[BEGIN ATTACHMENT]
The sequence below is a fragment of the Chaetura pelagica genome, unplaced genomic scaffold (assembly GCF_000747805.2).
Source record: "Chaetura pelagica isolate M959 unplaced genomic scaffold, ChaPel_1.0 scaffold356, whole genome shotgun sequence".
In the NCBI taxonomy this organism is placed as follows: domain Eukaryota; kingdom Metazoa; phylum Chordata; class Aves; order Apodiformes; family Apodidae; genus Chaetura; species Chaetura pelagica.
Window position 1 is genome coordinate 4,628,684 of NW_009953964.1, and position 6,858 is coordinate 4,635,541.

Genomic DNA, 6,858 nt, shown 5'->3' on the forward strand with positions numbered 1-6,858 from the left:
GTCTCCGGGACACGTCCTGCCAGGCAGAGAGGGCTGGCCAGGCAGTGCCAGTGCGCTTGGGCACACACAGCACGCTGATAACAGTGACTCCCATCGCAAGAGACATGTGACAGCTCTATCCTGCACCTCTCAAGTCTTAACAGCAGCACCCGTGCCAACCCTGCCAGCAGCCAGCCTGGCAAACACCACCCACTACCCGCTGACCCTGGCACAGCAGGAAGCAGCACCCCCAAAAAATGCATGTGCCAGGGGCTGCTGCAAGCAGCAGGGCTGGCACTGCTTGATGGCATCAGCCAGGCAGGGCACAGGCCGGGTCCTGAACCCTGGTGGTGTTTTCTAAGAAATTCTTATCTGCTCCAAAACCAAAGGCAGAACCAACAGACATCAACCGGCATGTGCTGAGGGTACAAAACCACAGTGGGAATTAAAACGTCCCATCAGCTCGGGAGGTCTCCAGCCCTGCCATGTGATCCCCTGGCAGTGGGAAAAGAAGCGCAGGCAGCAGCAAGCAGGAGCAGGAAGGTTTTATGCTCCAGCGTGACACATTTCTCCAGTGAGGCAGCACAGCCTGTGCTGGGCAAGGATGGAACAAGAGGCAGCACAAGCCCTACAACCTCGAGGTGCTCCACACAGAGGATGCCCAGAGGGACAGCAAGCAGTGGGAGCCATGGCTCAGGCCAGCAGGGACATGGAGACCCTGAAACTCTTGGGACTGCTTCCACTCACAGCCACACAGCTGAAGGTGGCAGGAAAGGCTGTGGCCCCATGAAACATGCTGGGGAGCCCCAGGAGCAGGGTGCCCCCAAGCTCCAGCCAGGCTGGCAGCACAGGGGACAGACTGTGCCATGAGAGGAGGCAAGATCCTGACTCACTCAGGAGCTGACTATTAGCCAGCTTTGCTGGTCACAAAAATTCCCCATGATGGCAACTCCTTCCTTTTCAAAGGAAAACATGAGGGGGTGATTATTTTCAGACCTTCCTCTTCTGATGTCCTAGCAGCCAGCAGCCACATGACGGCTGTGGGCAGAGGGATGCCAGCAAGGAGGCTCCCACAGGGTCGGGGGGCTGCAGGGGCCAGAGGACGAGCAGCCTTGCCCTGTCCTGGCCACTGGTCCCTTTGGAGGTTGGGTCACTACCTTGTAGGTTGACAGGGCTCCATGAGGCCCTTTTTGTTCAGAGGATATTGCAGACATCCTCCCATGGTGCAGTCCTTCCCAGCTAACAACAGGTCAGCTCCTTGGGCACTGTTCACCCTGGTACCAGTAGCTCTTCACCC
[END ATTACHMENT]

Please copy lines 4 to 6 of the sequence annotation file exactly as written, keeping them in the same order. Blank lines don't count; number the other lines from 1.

Window position 1 is genome coordinate 4,628,684 of NW_009953964.1, and position 6,858 is coordinate 4,635,541.

Genomic DNA, 6,858 nt, shown 5'->3' on the forward strand with positions numbered 1-6,858 from the left:
GTCTCCGGGACACGTCCTGCCAGGCAGAGAGGGCTGGCCAGGCAGTGCCAGTGCGCTTGGGCACACACAGCACGCTGATAACAGTGACTCCCATCGCAAGAGACATGTGACAGCTCTATCCTGCACCTCTCAAGTCTTAACAGCAGCACCCGTGCCAACCCTGCCAGCAGCCAGCCTGGCAAACACCACCCACTACCCGCTGACCCTGGCACAGCAGGAAGCAGCACCCCCAAAAAATGCATGTGCCAGGGGCTGCTGCAAGCAGCAGGGCTGGCACTGCTTGATGGCATCAGCCAGGCAGGGCACAGGCCGGGTCCTGAACCCTGGTGGTGTTTTCTAAGAAATTCTTATCTGCTCCAAAACCAAAGGCAGAACCAACAGACATCAACCGGCATGTGCTGAGGGTACAAAACCACAGTGGGAATTAAAACGTCCCATCAGCTCGGGAGGTCTCCAGCCCTGCCATGTGATCCCCTGGCAGTGGGAAAAGAAGCGCAGGCAGCAGCAAGCAGGAGCAGGAAGGTTTTATGCTCCAGCGTGACACATTTCTCCAGTGAGGCAGCACAGCCTGTGCTGGGCAAGGATGGAACAAGAGGCAGCACAAGCCCTACAACCTCGAGGTGCTCCACACAGAGGATGCCCAGAGGGACAGCAAGCAGTGGGAGCCATGGCTCAGGCCAGCAGGGACATGGAGACCCTGAAACTCTTGGGACTGCTTCCACTCACAGCCACACAGCTGAAGGTGGCAGGAAAGGCTGTGGCCCCATGAAACATGCTGGGGAGCCCCAGGAGCAGGGTGCCCCCAAGCTCCAGCCAGGCTGGCAGCACAGGGGACAGACTGTGCCATGAGAGGAGGCAAGATCCTGACTCACTCAGGAGCTGACTATTAGCCAGCTTTGCTGGTCACAAAAATTCCCCATGATGGCAACTCCTTCCTTTTCAAAGGAAAACATGAGGGGGTGATTATTTTCAGACCTTCCTCTTCTGATGTCCTAGCAGCCAGCAGCCACATGACGGCTGTGGGCAGAGGGATGCCAGCAAGGAGGCTCCCACAGGGTCGGGGGGCTGCAGGGGCCAGAGGACGAGCAGCCTTGCCCTGTCCTGGCCACTGGTCCCTTTGGAGGTTGGGTCACTACCTTGTAGGTTGACAGGGCTCCATGAGGCCCTTTTTGTTCAGAGGATATTGCAGACATCCTCCCATGGTGCAGTCCTTCCCAGCTAACAACAGGTCAGCTCCTTGGGCACTGTTCACCCTGGTACCAGTAGCTCTTCACCC